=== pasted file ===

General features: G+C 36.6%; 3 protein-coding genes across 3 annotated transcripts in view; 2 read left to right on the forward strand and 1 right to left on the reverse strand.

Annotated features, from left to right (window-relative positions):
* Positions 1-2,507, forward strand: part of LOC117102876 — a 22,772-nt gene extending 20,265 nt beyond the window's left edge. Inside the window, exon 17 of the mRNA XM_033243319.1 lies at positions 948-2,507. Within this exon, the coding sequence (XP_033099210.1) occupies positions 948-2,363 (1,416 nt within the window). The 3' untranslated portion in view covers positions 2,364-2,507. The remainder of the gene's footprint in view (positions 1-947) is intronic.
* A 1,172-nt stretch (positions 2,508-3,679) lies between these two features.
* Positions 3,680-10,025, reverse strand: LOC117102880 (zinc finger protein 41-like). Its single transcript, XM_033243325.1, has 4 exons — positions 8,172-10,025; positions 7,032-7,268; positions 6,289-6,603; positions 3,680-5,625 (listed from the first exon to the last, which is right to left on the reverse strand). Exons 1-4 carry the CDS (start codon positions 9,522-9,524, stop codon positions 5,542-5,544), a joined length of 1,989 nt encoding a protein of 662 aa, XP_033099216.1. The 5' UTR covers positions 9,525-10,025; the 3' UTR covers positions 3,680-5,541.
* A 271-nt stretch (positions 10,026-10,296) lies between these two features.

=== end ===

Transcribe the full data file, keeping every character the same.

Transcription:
General features: G+C 36.6%; 3 protein-coding genes across 3 annotated transcripts in view; 2 read left to right on the forward strand and 1 right to left on the reverse strand.

Annotated features, from left to right (window-relative positions):
* Positions 1-2,507, forward strand: part of LOC117102876 — a 22,772-nt gene extending 20,265 nt beyond the window's left edge. Inside the window, exon 17 of the mRNA XM_033243319.1 lies at positions 948-2,507. Within this exon, the coding sequence (XP_033099210.1) occupies positions 948-2,363 (1,416 nt within the window). The 3' untranslated portion in view covers positions 2,364-2,507. The remainder of the gene's footprint in view (positions 1-947) is intronic.
* A 1,172-nt stretch (positions 2,508-3,679) lies between these two features.
* Positions 3,680-10,025, reverse strand: LOC117102880 (zinc finger protein 41-like). Its single transcript, XM_033243325.1, has 4 exons — positions 8,172-10,025; positions 7,032-7,268; positions 6,289-6,603; positions 3,680-5,625 (listed from the first exon to the last, which is right to left on the reverse strand). Exons 1-4 carry the CDS (start codon positions 9,522-9,524, stop codon positions 5,542-5,544), a joined length of 1,989 nt encoding a protein of 662 aa, XP_033099216.1. The 5' UTR covers positions 9,525-10,025; the 3' UTR covers positions 3,680-5,541.
* A 271-nt stretch (positions 10,026-10,296) lies between these two features.